Report suggests that global `yardstick' be the key to framing funding policy questions that are more answerable in practice

Despite some sharp critiques, scientists are giving serious audience to the proposals of a recent National Academy of Sciences report, Science, Technology, and the Federal Government: National Goals for a New Era (National Academy Press, Washington, 1993). The report lays out new guidelines for United States science research spending, including the recommendation that the U.S. set its funding levels by using the nation's international competition as a benchmark.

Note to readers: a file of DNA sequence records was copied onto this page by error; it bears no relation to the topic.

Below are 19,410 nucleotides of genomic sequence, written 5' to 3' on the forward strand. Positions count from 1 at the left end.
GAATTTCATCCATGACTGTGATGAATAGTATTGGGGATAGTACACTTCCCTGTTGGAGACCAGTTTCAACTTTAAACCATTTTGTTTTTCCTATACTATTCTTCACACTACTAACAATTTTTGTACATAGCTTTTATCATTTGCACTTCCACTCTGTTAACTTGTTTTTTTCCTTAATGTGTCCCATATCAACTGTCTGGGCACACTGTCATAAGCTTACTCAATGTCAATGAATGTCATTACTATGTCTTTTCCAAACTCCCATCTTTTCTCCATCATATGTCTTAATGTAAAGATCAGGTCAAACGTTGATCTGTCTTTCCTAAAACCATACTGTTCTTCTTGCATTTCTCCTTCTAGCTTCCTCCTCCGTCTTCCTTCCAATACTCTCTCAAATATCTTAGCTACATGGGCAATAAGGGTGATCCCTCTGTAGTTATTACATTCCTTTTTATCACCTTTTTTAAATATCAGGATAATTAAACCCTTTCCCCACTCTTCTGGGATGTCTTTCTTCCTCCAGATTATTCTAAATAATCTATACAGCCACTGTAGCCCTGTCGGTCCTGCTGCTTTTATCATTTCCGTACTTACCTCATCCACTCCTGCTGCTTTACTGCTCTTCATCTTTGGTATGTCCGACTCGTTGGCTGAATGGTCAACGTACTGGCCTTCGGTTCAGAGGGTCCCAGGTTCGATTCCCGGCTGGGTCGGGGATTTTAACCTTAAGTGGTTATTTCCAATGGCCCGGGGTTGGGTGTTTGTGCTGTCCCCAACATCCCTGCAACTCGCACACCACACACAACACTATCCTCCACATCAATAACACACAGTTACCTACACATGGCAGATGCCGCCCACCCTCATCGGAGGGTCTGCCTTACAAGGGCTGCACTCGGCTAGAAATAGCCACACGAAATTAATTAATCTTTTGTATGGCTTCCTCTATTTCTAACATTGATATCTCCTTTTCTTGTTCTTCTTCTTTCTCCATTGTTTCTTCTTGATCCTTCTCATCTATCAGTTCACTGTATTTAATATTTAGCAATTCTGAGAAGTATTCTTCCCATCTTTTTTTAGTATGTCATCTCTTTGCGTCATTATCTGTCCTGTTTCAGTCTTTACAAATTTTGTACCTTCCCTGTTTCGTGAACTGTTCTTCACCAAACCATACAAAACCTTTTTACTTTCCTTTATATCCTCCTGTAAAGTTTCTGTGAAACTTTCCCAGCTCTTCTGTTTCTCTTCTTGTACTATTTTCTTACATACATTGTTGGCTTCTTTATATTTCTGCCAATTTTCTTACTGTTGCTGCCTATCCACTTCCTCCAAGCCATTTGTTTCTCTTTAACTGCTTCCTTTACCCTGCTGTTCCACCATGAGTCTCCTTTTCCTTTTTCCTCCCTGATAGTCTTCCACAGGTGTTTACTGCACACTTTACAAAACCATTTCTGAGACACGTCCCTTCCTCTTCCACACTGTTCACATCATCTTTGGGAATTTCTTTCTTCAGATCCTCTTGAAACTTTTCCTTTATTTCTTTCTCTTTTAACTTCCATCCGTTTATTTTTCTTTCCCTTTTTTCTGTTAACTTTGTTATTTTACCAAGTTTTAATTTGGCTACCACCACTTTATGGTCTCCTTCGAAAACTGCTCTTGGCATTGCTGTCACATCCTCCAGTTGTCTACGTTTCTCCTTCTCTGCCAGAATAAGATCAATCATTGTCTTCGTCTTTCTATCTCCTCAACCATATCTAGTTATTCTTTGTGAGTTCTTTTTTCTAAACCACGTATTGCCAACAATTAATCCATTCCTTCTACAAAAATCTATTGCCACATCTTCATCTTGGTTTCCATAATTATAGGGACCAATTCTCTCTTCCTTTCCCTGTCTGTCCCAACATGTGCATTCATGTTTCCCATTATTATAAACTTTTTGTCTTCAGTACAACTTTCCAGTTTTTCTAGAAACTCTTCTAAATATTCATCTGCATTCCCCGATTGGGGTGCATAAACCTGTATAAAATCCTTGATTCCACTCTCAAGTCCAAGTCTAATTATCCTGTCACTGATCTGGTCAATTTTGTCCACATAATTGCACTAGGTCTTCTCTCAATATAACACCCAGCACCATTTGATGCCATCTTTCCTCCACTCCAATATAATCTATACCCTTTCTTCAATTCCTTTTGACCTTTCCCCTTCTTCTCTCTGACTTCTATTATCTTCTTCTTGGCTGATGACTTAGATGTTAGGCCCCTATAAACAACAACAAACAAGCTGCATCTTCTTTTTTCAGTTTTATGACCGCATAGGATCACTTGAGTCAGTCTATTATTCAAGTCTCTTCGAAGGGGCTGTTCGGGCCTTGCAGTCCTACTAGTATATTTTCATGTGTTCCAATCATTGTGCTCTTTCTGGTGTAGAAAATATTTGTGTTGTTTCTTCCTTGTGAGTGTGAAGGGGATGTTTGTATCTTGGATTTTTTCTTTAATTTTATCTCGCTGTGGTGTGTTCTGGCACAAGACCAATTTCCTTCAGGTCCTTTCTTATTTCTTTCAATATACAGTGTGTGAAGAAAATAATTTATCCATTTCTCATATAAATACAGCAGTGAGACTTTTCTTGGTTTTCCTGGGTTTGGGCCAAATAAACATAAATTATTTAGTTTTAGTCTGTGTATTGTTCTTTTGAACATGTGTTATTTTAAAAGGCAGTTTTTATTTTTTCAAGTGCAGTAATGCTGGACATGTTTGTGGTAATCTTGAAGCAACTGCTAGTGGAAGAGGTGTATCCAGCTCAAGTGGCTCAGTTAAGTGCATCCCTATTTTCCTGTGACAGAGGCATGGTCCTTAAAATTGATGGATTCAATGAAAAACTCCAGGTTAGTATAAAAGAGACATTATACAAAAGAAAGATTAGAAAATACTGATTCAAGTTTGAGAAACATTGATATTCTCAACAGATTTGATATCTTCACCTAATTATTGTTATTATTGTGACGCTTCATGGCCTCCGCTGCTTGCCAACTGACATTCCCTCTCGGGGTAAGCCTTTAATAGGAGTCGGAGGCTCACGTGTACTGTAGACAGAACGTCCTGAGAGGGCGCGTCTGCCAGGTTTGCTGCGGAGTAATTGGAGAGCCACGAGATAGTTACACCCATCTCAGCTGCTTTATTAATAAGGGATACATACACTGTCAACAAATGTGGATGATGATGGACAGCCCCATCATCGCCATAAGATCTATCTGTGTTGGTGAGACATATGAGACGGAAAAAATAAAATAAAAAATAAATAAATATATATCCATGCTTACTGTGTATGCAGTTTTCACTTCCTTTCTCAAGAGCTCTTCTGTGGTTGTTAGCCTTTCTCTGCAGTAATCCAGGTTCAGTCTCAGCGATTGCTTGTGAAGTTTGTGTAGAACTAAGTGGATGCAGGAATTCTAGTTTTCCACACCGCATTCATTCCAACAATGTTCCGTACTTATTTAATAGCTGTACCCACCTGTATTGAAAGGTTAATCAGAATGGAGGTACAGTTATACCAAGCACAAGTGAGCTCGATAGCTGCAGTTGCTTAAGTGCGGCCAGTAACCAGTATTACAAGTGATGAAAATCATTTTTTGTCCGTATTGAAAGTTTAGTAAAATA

Among other concerns, some scientists question the report's emphasis on maintaining the U.S.'s standing in international research, instead of keeping primary focus on advancing national objectives.

"I don't have any problem with them emphasizing this as a very important criterion," says Arden Albee, dean of graduate studies at the California Institute of Technology. "After all, this is government funding. But if it was...

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